Environmentalists Say Governor's Budget Doesn't Go Far Enough
Gov. Rick Scott is proposing more money for land preservation next year, but environmentalists say the levels fall short of what voters wanted in passing a 2014 constitutional amendment.
As part of his proposed $79.3 billion budget introduced Monday, Scott is asking for $62.8 million for the land-acquisition program Florida Forever, $188 million for work to improve the Everglades and Lake Okeechobee and another $50 million to help maintain the state's natural springs.
Scott called his proposal a "historic investment" as all the numbers top the funding for the current year.
Scott is also asking the Legislature to provide $10 million for the Florida Communities Trust Program, which provides matching grants to local communities for land buying.
Environmentalists praised Scott for his attention to the Everglades and his effort to fund the communities trust.
But they also contend the overall funding should be higher in light of the constitutional amendment approved by voters in 2014 and controversial spending decisions made by the Legislature this year. Those decisions, which included using money to cover agency operations, are the focus of two lawsuits.
"We're going to work with him and the Legislature to try to get those numbers up," said Will Abberger, campaign manager for Florida's Water and Land Legacy, the group behind the 2014 measure known as Amendment 1.
The Nature Conservancy lobbyist Janet Bowman said she will also work to include funding for the Rural and Family Lands Protection Program, which has been championed and used in the past by Agriculture Commissioner Adam Putnam. The program buys conservation easements over agricultural land.
The conservancy also will seek to "increase funding for the purchase of strategically important critical natural lands under the Florida Forever program; for example, the protection of critical habitat corridors for Florida panthers that are highly ranked on the Florida Forever list," Bowman added.
The land-preservation money --- along with additional spending on water-supply projects and the maintenance of state parks, beaches and even a few coastal projects aimed at addressing "sea level rise" --- would be funded under Amendment 1, which requires for 20 years that 33 percent of an existing tax on real-estate documentary-stamps go for land and water maintenance and acquisition across Florida.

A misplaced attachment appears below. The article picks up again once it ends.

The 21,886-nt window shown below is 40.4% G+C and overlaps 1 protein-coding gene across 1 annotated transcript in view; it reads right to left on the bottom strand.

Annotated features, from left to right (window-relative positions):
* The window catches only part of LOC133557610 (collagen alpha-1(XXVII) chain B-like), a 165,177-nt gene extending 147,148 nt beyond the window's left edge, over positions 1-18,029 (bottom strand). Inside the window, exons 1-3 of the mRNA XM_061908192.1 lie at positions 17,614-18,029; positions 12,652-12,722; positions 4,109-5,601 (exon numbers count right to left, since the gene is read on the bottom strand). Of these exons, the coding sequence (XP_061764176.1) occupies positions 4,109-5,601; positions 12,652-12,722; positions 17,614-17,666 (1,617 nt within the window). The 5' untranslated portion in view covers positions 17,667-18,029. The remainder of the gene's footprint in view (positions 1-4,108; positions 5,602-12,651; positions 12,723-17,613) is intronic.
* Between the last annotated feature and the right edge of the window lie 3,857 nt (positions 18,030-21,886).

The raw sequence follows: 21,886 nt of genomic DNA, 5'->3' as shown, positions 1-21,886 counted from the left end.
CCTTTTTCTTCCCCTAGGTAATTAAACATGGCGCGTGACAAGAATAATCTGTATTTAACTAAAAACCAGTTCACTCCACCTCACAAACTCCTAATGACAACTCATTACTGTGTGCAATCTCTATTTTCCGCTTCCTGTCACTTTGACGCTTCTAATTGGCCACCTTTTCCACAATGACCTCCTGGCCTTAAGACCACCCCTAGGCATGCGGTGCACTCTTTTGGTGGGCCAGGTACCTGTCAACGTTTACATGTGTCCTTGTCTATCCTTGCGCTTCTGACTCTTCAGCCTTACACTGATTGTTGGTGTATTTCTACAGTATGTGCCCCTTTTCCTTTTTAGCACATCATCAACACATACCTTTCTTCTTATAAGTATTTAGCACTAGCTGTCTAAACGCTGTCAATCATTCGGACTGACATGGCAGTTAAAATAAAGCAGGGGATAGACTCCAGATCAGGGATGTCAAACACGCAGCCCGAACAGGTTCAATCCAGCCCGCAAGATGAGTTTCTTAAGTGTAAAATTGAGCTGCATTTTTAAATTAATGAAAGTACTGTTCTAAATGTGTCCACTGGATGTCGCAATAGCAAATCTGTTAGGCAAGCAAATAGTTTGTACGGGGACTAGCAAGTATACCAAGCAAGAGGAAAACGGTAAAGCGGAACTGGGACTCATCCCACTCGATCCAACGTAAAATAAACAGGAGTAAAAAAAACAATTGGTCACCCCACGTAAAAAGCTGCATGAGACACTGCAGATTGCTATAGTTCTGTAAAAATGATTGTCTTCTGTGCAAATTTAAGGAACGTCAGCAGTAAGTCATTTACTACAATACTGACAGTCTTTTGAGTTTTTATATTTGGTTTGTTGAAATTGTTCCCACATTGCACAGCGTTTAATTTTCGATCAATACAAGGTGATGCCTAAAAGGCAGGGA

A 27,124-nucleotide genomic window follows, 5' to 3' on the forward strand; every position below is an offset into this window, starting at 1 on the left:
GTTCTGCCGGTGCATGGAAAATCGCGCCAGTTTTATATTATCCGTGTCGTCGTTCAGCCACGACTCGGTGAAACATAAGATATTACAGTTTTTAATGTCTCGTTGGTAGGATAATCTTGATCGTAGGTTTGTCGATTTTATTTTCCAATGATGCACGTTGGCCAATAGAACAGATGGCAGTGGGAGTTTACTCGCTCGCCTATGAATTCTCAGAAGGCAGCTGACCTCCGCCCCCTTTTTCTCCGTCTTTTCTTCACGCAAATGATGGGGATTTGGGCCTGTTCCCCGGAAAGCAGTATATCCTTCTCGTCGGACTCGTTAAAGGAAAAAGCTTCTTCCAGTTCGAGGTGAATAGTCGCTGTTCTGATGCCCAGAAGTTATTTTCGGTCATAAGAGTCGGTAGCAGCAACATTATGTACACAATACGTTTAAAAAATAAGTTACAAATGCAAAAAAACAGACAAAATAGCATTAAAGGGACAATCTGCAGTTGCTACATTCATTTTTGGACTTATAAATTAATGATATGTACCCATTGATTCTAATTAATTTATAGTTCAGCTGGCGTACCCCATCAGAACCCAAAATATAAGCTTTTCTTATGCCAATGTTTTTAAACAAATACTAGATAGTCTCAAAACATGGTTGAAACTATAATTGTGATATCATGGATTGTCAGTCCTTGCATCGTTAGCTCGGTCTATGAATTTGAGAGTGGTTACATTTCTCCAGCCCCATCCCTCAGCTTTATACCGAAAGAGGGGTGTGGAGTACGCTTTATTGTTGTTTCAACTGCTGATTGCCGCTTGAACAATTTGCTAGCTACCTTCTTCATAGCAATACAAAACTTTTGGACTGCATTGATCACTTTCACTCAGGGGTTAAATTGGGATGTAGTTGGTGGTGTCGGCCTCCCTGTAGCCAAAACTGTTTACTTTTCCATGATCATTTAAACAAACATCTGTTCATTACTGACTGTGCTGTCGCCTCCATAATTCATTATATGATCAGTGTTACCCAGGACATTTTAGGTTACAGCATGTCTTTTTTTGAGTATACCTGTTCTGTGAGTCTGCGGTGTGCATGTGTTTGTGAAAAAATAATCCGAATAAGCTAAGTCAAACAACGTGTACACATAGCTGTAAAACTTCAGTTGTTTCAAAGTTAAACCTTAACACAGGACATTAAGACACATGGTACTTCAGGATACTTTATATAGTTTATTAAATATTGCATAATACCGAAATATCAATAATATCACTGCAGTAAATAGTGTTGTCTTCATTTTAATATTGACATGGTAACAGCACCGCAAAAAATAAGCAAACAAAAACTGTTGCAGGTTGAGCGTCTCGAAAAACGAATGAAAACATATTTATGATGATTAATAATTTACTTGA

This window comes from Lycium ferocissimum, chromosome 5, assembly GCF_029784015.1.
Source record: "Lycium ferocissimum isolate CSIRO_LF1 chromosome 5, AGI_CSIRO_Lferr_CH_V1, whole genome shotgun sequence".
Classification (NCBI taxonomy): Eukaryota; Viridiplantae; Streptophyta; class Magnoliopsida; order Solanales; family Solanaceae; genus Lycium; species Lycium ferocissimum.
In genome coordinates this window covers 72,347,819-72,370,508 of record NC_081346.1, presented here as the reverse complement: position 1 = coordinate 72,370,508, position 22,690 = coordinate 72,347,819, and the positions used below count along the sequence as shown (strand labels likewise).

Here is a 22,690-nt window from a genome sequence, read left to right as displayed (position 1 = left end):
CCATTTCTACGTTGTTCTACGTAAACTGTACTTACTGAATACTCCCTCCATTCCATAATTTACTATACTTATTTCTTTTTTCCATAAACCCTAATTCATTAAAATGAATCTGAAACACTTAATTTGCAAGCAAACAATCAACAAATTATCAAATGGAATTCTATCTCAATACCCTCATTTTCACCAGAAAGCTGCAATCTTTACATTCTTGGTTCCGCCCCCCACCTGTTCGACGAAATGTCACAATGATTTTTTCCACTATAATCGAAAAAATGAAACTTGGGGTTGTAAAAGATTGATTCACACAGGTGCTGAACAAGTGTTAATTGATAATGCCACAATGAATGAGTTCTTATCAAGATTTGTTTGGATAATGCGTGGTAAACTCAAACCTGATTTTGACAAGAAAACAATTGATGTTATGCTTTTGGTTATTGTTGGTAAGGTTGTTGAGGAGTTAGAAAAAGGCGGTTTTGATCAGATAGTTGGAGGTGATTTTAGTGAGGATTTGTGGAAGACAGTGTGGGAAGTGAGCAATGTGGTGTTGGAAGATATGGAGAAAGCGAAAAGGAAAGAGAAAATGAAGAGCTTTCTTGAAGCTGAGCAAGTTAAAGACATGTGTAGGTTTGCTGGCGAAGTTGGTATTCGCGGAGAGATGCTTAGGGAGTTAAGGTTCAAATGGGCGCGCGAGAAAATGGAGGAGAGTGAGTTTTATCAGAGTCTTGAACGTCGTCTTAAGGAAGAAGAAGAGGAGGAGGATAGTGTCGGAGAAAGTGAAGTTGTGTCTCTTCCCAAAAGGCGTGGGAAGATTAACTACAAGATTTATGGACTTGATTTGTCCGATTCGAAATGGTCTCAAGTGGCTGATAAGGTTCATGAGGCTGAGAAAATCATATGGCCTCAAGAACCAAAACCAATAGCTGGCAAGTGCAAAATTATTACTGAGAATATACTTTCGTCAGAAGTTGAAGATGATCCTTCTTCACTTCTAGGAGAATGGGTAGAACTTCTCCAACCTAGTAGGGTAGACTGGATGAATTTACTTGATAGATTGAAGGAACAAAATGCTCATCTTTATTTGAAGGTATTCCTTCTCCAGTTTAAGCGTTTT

Amendment 1 is expected to generate $905 million during the fiscal year that starts July 1, according to the governor's office. The voter-backed measure was projected to generate $740 million in the current fiscal year.
Legislators, when piecing together the current year's land-acquisition funding, argued there is already an overabundance of Florida land in government ownership.
Scott's funding proposals represent a $45 million increase for the Everglades, an $11.5 million boost to natural springs and nearly $50 million more for Florida Forever.
Everglades Foundation CEO Eric Eikenberg said in a release the money to complete restoration projects "is something desperately needed."
"Whether it's Lake Okeechobee, the Caloosahatchee and St. Lucie estuaries, or Florida Bay, the solution to these water crises is completed Everglades projects," Eikenberg said in a prepared statement.
Audubon Florida Executive Director Eric Draper said he had hoped Scott would maintain a $150 million funding request for Florida Forever the governor made a year ago.
"The economy is booming. People are moving to Florida. Florida is becoming more crowded all the time. So why can't we invest more money into protecting land?" Draper said. "This is not an adequate budget for the environment."
The Legislature-approved funding for the current year, particularly the use of $237 million to offset state agency operating costs, salaries and buying motor vehicles, has spurred two lawsuits.
Asked about Scott's funding proposals for next year, Florida Wildlife Federation President Manley Fuller said in an email that issue may not be settled until after the 2016 legislative session gets underway in January.
"The judicial timelines and the legislative calendar are not on the same schedule so we could be well into the next session or even later before the courts make their final rulings on this matter," Fuller said.
The Florida Wildlife Federation, the St. Johns Riverkeeper, the Environmental Confederation of Southwest Florida and the Sierra Club want a Leon County circuit judge to require state Chief Financial Officer Jeff Atwater to transfer $237 million from the General Revenue Fund to the Land Acquisition Trust Fund, which is used to carry out Amendment 1, and to declare exactly what lawmakers can and can't do with the Amendment 1 money.
Meanwhile, the Florida Defenders of the Environment wants a Leon County circuit judge to block the Department of Environmental Protection, the Department of State, the Department of Agriculture and Consumer Services and the Fish and Wildlife Conservation Commission from spending the dollars in the current fiscal year.
Thomas Hawkins, executive director for the Florida Defenders, said in an email on Monday that "all Amendment 1 money should be used to acquire and restore conservation lands."
"Florida Defenders has made a legal challenge to the improper spending in the last budget and will closely examine additional action if future budgets similarly misspend taxpayers' dollars," Hawkins said in his email.